Selenium (of Seleen) is
een zeer belangrijk mineraal dat een zeer sterke anti-oxidant werking heeft. De meeste
selenium vind je in de zogenaamde Paranoten (Brazil Nuts - de Bertholletia excelsa).
Selenium is de bouwsteen van diverse
enzymen in ons lichaam. Selenium is oa van belang voor een goede werking van de
schildklierhormonen. Het bekendste enzym waarvan selenium deel uitmaakt is het gluthation
peroxidase, dat als antioxidant zeer belangrijk is.
Dit enzym kan de schade die ontstaat aan de
celwanden door de schadelijke werking van zuurstof tegengaan. Ook bindt de selenium zware
(giftige) metalen die in het lichaam terecht zijn gekomen en is daarom van belang bij het
ontgiftigen van het lichaam zoals bijvoorbeeld bij een kwikvergiftiging (amalgaan
De bewijzen dat een tekort aan het mineraal
selenium de belangrijkste risicofactor voor het krijgen van prostaatkanker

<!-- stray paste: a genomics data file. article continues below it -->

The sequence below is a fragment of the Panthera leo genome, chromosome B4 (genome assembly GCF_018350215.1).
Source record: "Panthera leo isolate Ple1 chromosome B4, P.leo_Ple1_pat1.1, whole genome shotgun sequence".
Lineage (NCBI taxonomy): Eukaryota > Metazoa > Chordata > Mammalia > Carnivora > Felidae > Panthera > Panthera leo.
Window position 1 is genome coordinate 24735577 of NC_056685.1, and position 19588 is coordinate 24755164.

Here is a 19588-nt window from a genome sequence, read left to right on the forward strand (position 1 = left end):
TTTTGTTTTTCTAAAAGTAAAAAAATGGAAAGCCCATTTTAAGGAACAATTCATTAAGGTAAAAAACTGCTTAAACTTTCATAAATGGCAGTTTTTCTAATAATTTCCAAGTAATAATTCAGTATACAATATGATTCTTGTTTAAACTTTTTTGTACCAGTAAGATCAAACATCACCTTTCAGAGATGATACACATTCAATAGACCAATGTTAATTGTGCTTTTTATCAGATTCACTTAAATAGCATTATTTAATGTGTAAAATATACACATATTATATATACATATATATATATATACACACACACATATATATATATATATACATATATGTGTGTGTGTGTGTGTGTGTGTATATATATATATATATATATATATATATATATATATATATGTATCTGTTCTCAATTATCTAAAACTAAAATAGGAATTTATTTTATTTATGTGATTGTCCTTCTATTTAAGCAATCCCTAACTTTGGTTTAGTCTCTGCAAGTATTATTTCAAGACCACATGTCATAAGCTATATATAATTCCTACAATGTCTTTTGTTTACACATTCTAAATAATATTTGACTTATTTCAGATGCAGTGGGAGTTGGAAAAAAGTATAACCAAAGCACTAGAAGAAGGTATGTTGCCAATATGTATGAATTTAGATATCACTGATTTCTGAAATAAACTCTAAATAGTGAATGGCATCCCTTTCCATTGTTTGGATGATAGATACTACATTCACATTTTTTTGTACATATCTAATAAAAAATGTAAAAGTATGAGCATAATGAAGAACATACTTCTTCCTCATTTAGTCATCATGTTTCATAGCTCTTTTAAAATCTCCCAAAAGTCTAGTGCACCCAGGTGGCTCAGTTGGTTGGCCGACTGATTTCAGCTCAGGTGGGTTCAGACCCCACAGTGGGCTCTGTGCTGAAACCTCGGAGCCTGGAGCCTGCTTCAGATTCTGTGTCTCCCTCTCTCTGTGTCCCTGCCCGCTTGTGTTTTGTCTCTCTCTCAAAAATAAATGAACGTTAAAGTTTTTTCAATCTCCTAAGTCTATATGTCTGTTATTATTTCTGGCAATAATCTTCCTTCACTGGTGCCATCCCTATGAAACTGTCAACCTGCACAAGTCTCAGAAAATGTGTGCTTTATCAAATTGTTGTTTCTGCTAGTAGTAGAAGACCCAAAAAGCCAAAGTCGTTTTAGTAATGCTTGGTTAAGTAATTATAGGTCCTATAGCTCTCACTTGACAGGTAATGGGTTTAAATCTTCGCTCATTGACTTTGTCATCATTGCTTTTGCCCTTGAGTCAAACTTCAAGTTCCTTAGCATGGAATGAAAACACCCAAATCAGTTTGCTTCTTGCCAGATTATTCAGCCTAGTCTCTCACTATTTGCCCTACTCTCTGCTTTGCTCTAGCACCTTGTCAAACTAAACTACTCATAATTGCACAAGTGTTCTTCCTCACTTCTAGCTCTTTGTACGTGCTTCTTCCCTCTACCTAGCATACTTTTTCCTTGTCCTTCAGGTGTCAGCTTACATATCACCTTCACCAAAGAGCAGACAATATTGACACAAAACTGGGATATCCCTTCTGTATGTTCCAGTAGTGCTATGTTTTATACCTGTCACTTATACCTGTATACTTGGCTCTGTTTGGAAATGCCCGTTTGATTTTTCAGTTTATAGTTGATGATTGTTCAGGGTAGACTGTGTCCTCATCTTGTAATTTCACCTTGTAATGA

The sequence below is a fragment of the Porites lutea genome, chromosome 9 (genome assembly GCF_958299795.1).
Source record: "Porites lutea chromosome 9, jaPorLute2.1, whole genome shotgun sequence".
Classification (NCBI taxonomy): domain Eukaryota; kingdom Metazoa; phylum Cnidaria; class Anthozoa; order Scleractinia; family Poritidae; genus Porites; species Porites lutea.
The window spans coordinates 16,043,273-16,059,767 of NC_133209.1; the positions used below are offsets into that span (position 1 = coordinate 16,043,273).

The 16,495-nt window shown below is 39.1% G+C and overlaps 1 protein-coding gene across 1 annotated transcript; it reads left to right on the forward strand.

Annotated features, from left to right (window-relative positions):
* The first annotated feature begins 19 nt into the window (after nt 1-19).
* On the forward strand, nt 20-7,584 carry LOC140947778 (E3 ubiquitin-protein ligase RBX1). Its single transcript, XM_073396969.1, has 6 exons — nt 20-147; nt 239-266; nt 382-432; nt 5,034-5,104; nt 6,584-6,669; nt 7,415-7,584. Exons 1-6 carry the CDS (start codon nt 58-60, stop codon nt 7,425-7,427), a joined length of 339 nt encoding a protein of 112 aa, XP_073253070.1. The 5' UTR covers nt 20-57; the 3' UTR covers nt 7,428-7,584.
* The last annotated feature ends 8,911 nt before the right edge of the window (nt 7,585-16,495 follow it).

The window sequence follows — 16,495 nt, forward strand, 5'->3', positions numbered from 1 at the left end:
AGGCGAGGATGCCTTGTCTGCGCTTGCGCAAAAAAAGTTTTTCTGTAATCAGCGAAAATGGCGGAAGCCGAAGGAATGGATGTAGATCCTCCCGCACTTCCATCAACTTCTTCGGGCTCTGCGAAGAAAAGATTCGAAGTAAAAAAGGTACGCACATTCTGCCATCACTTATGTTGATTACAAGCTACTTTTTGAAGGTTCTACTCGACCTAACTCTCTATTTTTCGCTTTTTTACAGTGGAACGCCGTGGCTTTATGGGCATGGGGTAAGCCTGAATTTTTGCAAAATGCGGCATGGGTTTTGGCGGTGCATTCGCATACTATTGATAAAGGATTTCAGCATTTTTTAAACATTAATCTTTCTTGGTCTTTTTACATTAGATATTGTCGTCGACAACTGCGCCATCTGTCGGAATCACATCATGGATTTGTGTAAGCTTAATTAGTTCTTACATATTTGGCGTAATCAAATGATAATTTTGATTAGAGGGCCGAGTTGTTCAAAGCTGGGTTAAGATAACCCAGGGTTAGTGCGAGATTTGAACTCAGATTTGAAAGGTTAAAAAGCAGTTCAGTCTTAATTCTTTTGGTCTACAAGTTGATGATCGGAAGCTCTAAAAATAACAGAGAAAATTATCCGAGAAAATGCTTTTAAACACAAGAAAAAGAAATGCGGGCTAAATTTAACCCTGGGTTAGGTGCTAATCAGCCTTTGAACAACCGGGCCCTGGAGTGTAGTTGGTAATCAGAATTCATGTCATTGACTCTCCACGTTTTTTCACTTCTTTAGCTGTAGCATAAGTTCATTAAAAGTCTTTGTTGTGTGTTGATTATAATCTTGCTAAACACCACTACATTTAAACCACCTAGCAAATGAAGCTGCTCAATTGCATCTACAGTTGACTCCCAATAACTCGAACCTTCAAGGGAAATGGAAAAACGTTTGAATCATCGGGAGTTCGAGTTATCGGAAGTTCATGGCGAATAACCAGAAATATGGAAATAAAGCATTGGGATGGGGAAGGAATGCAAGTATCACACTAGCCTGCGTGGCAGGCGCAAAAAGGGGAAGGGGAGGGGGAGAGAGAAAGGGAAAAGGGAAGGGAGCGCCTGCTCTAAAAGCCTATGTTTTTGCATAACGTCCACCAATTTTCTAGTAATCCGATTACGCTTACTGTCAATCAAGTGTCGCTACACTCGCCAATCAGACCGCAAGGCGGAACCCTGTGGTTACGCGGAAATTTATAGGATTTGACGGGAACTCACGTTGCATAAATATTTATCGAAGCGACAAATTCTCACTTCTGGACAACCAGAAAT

is stapelen zich op. In een Amerikaans onderzoek werd het seleniumgehalte van de teennagel
van 181 mannen met gevorderde prostaatkanker vergeleken met 181 soortgelijke mensen zonder
deze ziekte. De mensen werden voor wat betreft het seleniumgehalte in 5 groepen verdeeld.
Gecorrigeerd naar andere bekende risicofactoren zoals het vóórkomen in de familie, bleek
dat de groep met de hoogste seleniuminname (geschat circa 160m g per dag) 65% minder
risico hadden gelopen op het krijgen van gevorderde prostaatkanker dan mensen met de
laagste inname (circa 86m g per dag). (The Lancet, 1998)
Rol selenium bij kwikvergiftiging
Wat met mensen gebeurt die door kwik zijn
vergiftigd: het weinige
selenium dat in het voedsel zit wordt bij hen bovendien zeer slecht
opgenomen door de inadequate darmwerking. Het meeste selenium gaat het
lichaam direkt weer uit. Er ontstaat een structureel tekort aan
selenium, typerend voor kwikvergiftiging, waardoor de ontgifting via
taurine en methylering niet kan plaatsvinden. Het gevolg is ophopng van
gifstoffen (w.o. kwik) in het lichaam zowel als in de hersenen.